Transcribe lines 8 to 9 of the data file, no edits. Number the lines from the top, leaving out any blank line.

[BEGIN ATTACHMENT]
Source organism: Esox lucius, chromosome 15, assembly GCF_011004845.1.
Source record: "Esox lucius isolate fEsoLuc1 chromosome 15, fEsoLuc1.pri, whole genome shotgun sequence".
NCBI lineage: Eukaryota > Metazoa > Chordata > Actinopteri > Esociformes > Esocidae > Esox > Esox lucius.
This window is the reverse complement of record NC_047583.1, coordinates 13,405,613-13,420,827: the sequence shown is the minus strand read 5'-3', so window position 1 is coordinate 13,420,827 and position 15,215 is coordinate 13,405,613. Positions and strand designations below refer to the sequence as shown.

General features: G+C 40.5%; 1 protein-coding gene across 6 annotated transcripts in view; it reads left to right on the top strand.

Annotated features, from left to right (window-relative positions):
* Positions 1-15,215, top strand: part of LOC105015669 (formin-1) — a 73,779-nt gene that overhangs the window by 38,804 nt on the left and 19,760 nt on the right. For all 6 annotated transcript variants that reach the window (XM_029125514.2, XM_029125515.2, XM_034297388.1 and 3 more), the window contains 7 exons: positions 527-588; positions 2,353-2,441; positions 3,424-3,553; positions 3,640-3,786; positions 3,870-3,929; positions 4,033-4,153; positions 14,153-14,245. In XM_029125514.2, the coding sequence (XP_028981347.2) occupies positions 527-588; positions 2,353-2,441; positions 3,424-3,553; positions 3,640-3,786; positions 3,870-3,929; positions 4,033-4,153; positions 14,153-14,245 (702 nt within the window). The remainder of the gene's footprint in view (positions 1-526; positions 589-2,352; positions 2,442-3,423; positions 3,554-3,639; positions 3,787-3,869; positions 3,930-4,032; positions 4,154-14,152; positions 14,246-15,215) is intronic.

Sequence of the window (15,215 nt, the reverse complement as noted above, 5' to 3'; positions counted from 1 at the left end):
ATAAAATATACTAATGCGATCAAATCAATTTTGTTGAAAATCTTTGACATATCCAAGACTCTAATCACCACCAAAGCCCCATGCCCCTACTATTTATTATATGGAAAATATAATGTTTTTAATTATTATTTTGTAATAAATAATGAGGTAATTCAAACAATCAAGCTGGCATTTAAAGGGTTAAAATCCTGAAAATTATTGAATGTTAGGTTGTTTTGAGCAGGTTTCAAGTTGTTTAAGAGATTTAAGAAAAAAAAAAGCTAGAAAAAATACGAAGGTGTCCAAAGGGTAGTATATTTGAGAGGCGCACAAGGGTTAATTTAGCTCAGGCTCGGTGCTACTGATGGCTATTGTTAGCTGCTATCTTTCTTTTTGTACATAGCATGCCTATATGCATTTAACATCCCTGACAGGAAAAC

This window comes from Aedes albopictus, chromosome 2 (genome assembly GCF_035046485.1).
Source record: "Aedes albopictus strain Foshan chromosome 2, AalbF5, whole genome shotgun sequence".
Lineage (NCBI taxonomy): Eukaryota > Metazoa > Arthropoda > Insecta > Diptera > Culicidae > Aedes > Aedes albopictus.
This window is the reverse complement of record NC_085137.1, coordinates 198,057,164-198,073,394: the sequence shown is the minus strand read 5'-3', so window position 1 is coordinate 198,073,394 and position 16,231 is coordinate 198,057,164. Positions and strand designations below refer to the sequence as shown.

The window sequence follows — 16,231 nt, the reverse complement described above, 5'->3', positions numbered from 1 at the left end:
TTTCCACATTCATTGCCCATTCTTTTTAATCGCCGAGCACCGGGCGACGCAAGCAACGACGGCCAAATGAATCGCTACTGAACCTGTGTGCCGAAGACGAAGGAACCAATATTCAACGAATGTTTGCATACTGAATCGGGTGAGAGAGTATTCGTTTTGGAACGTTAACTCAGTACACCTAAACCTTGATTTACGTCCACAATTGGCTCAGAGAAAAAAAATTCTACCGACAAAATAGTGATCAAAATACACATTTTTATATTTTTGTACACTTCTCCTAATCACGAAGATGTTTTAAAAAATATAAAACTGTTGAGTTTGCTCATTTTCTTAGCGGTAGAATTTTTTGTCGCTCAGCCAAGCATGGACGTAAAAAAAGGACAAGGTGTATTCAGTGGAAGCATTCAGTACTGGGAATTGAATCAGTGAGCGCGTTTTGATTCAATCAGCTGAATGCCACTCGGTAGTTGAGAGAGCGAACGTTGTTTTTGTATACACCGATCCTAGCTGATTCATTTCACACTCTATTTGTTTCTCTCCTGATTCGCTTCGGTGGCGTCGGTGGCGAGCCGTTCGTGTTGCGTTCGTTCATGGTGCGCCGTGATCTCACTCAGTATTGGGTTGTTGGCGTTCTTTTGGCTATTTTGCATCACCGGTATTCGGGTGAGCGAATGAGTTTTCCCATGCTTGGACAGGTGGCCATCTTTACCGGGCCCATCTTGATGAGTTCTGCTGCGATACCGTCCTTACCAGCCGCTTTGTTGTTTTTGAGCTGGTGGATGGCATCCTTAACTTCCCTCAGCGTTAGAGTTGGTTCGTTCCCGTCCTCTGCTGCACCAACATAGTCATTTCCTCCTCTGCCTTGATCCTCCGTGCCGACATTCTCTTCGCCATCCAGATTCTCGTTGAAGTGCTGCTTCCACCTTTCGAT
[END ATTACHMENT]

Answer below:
Sequence of the window (15,215 nt, the reverse complement as noted above, 5' to 3'; positions counted from 1 at the left end):
ATAAAATATACTAATGCGATCAAATCAATTTTGTTGAAAATCTTTGACATATCCAAGACTCTAATCACCACCAAAGCCCCATGCCCCTACTATTTATTATATGGAAAATATAATGTTTTTAATTATTATTTTGTAATAAATAATGAGGTAATTCAAACAATCAAGCTGGCATTTAAAGGGTTAAAATCCTGAAAATTATTGAATGTTAGGTTGTTTTGAGCAGGTTTCAAGTTGTTTAAGAGATTTAAGAAAAAAAAAAGCTAGAAAAAATACGAAGGTGTCCAAAGGGTAGTATATTTGAGAGGCGCACAAGGGTTAATTTAGCTCAGGCTCGGTGCTACTGATGGCTATTGTTAGCTGCTATCTTTCTTTTTGTACATAGCATGCCTATATGCATTTAACATCCCTGACAGGAAAAC